File photo: Biden and Trump Photograph:( Reuters )
In his climate plan, Biden had said he would direct the department to issue new efficiency standards to conserve water and avoid wastage
US President Joe Biden's administration is reversing a Trump-era rule approved after the former president complained he wasn't getting wet enough because of limits on water flow from showerheads.
Now, with a new president in office, the Energy Department is going back to a standard adopted in 2013, saying it provides plenty of water for a good soak and a thorough clean.
The rule change will have little practical effect, since nearly all commercially made showerheads comply with the 2013 rule, the pet peeve of the former president notwithstanding.
Trump had complained last year in July at a White House event that water does not flow strongly enough from showers to his liking. "So what do you do? You just stand there longer or you take a shower longer? Because my hair - I don’t know about you - but it has to be perfect," he said at the event.
In his climate plan, Biden had said he would direct the department to issue new efficiency standards to conserve water and avoid wastage.
Since 1992, federal law has dictated that new showerheads should not pour more than 2.5 gallons (9.5 liters) of water per minute.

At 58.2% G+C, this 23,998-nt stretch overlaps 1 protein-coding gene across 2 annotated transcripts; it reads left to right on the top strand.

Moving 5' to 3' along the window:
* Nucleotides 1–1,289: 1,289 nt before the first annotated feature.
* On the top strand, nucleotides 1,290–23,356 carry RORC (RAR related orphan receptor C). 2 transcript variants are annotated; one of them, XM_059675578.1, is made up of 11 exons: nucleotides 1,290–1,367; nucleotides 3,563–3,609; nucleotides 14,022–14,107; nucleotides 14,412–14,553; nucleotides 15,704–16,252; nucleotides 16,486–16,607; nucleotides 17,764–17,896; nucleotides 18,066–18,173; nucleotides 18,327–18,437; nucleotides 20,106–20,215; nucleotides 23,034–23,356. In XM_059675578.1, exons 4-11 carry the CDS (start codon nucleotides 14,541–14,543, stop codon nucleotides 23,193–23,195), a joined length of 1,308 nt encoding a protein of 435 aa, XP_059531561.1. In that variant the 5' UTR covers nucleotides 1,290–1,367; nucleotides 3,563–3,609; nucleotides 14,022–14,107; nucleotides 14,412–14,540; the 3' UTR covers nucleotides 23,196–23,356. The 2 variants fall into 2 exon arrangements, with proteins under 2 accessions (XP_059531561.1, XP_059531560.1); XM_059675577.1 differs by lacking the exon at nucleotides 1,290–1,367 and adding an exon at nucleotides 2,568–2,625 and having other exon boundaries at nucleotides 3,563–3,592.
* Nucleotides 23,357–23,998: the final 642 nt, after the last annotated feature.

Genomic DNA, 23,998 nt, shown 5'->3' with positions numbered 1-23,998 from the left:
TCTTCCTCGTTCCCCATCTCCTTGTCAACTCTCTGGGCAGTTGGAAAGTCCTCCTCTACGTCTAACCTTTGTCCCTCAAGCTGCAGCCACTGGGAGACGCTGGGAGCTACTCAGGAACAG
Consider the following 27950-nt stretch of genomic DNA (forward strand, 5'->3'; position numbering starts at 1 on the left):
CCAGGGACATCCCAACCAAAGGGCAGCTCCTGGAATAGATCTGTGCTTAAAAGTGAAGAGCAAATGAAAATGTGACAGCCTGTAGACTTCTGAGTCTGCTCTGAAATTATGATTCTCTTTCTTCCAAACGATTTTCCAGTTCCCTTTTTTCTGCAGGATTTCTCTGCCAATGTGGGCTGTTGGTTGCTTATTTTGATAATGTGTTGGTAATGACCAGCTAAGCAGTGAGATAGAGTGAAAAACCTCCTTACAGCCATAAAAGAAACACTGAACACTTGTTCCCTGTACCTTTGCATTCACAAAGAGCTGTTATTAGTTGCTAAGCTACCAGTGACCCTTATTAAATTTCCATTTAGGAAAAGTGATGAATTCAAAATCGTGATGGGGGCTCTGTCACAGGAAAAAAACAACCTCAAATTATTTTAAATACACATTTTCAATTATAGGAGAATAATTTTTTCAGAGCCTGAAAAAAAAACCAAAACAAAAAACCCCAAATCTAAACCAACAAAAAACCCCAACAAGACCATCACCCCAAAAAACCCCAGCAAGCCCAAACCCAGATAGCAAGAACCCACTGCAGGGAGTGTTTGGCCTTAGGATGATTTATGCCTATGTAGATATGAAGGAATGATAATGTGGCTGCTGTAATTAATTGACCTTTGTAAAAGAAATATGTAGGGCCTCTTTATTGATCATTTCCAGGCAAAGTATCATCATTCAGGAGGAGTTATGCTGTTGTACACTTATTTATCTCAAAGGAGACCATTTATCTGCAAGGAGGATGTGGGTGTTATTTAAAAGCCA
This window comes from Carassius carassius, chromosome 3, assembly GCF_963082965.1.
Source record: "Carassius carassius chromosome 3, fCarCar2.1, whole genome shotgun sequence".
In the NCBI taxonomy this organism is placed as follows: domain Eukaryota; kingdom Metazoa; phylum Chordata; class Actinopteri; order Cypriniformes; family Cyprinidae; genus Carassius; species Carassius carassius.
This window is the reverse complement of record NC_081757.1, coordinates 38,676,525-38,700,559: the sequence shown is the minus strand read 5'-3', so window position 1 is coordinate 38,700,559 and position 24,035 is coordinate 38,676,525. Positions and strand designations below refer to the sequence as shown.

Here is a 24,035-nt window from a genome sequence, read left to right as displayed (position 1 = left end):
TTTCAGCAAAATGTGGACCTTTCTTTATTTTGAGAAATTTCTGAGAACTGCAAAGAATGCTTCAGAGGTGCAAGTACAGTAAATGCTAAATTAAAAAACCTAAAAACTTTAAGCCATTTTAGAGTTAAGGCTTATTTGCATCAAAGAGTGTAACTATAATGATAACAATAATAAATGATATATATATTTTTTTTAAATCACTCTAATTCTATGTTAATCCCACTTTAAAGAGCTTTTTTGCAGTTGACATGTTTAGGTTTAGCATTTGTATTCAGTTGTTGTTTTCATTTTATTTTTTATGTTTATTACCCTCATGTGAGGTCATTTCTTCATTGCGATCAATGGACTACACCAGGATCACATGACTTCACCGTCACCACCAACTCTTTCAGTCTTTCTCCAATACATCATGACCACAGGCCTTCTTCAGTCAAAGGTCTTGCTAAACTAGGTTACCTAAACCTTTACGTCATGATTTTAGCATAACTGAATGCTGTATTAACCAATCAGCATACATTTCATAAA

As newer shower fixtures came out with multiple nozzles, the Obama administration defined the showerhead restrictions to apply to what comes out in total. So if there are four nozzles, no more than 2.5 gallons total should come out among all four.
Due to concerns about shrinking US water supplies, the federal government has regulated faucet and showerhead water flow since at least 1994, when Democrat Bill Clinton was president.
The EPA has long helped consumers go beyond federal water conservation standards. It sponsors WaterSense, a voluntary program on water-efficient showerheads and other products.
The EPA’s website says that saving every drop counts because “water managers in at least 40 states expect local, statewide, or regional water shortages to occur over the next several years.”
(With inputs from agencies)